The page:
However, to gather gold from the creeps, you need to be the player that does the killing blow. If you don’t get the killing blow, no gold will be awarded. You can also deny your enemies their killing blows on your own creeps by making sure that you kill them yourself, just before the enemy hero is lining up a killing blow. This is an amazing way of denying your enemy gold, but also experience as only 70% of the creeps regular experience will be rewarded to your enemies, and the remaining 30% will be rewarded to your team.
So, early in game, focusing on getting last hits on creeps and denying your enemies to farm gold and experience is a great way of gaining a huge advantage in the game. This is due to heroes being weak in the early game, and if one of the team manages to get one or two levels above their opponents it’s very easy to continue to slay them as your willpower increases at a higher rate than your enemies.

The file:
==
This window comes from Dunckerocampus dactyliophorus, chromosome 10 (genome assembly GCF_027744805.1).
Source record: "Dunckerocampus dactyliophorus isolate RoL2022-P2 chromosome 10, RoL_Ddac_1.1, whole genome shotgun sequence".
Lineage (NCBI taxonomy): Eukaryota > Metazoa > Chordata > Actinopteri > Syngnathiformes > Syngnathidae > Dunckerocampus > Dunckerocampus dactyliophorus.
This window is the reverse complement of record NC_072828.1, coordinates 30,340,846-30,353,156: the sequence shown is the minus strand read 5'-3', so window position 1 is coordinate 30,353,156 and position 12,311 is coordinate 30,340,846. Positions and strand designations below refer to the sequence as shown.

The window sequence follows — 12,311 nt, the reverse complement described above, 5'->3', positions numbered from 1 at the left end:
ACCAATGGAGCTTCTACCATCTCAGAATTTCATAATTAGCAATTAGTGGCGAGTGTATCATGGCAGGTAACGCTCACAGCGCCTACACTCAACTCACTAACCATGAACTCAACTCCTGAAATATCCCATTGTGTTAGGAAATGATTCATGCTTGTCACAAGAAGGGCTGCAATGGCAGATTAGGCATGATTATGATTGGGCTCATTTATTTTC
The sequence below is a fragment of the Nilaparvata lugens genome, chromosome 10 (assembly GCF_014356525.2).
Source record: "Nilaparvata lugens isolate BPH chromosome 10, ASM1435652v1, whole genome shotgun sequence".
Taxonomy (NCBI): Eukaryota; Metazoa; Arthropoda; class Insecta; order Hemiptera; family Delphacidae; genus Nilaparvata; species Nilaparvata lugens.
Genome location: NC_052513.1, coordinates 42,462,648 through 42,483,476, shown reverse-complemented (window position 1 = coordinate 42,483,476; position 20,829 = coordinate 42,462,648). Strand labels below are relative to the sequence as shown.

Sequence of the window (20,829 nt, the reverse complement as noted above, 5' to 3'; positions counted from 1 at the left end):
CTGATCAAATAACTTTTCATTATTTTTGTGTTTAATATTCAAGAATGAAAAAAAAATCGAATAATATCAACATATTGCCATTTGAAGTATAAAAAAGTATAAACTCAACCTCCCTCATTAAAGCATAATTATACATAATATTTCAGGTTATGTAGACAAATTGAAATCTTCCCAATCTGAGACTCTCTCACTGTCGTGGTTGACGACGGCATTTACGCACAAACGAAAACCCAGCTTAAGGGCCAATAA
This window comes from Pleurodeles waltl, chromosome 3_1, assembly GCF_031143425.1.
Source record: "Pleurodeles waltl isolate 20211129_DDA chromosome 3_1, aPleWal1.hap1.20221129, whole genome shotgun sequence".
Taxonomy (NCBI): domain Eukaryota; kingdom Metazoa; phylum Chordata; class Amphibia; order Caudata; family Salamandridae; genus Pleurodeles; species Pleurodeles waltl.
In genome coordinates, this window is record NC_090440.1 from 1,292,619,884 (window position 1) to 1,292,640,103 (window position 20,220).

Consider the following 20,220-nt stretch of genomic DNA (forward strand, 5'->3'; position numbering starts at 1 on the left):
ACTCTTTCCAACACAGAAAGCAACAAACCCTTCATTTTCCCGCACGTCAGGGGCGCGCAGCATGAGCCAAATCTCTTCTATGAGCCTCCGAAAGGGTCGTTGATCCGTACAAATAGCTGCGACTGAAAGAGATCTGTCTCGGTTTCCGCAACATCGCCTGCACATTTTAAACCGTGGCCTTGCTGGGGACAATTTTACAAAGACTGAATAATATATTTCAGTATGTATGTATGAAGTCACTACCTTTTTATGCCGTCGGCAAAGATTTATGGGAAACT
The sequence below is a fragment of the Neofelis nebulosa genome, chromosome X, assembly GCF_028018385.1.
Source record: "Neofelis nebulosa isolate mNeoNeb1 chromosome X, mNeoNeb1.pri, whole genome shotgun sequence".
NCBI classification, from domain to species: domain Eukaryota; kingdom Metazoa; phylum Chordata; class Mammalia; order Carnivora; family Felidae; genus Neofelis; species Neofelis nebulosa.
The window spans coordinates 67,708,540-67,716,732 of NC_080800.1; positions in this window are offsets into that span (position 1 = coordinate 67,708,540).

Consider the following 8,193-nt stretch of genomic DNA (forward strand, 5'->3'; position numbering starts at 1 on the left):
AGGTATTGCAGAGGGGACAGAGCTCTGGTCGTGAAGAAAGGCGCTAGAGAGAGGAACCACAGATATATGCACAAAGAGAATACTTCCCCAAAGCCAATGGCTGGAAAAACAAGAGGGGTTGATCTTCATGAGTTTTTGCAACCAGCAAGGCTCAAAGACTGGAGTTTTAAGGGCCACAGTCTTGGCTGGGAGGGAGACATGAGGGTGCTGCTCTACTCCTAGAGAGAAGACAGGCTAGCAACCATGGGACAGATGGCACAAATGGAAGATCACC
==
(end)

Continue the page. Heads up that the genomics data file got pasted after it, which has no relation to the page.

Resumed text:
This is often referred to as “snowballing”, since you are taking advantage of being the more powerful hero and utilizing this momentum to keep growing stronger. One good way for the enemy team to hinder a snowballing hero is to put a lot of effort in making sure that the hero gets killed. By killing a hero with a strong gold grind or a hero that’s on a kill streak, the rewards are higher than normal which gives the team a small opportunity to catch up and even out the odds.
If you, as a player are unfortunate enough to end up in a lane where the enemy hero is starting to snowball, you could be the one that enables him to do this. This is called “feeding” and is one of the worst things you can do in the game.
If you notice that you have begun to “feed” the enemy hero by allowing him to continuously kill you, you need to make some changes to your play style and either ask for help from your teammates to rush your lane and help you end the enemies’ killing spree, or you simply need to make sure to not engage in fights you don’t believe you can win. Sometimes running away can be a much better strategy than to pick fights you’re not comfortable in.